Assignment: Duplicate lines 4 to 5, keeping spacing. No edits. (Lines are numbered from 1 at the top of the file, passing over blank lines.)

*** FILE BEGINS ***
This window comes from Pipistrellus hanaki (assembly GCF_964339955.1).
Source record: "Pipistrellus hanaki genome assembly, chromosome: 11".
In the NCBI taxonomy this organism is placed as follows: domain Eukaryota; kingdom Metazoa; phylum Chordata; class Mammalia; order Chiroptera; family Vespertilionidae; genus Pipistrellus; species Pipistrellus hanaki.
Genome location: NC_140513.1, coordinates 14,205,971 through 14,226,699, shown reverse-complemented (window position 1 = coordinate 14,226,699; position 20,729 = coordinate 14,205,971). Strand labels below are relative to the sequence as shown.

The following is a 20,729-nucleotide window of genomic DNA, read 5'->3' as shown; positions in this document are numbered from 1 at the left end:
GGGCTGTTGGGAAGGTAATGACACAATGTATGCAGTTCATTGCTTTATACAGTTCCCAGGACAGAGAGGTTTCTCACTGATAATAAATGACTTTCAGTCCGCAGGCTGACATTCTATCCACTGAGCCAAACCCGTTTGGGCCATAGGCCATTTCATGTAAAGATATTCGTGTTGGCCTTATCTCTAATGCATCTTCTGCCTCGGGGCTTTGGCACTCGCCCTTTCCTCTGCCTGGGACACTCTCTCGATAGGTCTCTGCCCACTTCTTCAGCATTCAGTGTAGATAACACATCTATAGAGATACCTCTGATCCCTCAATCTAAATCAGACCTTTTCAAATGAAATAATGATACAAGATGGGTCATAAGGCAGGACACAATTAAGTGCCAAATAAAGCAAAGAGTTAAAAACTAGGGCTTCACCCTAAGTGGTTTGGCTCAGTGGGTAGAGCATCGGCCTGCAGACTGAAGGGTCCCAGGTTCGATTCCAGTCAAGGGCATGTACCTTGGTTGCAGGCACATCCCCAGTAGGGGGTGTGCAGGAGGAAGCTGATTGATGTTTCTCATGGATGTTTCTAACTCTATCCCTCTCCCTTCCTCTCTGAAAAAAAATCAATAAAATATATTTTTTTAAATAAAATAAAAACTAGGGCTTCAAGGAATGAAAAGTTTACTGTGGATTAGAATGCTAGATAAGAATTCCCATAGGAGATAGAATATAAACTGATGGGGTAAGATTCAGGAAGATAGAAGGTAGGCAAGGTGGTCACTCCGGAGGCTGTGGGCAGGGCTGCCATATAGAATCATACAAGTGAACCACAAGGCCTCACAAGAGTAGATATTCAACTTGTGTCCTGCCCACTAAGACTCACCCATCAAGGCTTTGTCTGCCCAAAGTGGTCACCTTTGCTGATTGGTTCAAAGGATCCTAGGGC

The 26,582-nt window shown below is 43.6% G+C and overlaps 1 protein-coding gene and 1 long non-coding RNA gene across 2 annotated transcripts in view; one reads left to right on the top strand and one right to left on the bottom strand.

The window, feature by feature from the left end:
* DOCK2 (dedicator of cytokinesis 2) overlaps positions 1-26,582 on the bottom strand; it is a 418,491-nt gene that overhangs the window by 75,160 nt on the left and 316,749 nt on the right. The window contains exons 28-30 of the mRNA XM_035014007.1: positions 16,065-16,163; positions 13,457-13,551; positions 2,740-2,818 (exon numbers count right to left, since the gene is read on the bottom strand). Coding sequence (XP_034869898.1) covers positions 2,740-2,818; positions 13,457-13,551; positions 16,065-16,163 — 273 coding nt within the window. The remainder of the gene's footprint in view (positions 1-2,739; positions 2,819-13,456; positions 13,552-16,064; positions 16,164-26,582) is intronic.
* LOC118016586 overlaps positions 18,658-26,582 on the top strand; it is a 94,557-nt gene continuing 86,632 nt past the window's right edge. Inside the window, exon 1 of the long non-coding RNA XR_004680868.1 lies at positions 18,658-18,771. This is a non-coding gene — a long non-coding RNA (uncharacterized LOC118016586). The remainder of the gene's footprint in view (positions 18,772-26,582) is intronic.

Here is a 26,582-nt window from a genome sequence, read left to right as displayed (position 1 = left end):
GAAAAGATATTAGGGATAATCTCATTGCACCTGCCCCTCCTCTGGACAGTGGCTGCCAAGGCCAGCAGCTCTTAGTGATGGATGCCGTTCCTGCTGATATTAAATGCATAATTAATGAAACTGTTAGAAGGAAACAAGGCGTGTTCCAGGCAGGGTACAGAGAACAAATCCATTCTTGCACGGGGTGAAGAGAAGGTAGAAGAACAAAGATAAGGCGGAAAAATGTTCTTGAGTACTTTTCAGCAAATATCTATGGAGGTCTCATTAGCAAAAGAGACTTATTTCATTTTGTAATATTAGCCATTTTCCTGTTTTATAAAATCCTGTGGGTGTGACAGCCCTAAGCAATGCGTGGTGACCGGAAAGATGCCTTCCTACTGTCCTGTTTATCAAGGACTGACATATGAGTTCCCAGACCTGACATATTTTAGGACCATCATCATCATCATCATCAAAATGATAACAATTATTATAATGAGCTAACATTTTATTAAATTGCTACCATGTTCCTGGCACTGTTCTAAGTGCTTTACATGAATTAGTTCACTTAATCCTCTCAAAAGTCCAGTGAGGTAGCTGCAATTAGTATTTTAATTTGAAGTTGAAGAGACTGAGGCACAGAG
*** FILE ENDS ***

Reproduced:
Genome location: NC_140513.1, coordinates 14,205,971 through 14,226,699, shown reverse-complemented (window position 1 = coordinate 14,226,699; position 20,729 = coordinate 14,205,971). Strand labels below are relative to the sequence as shown.

The following is a 20,729-nucleotide window of genomic DNA, read 5'->3' as shown; positions in this document are numbered from 1 at the left end: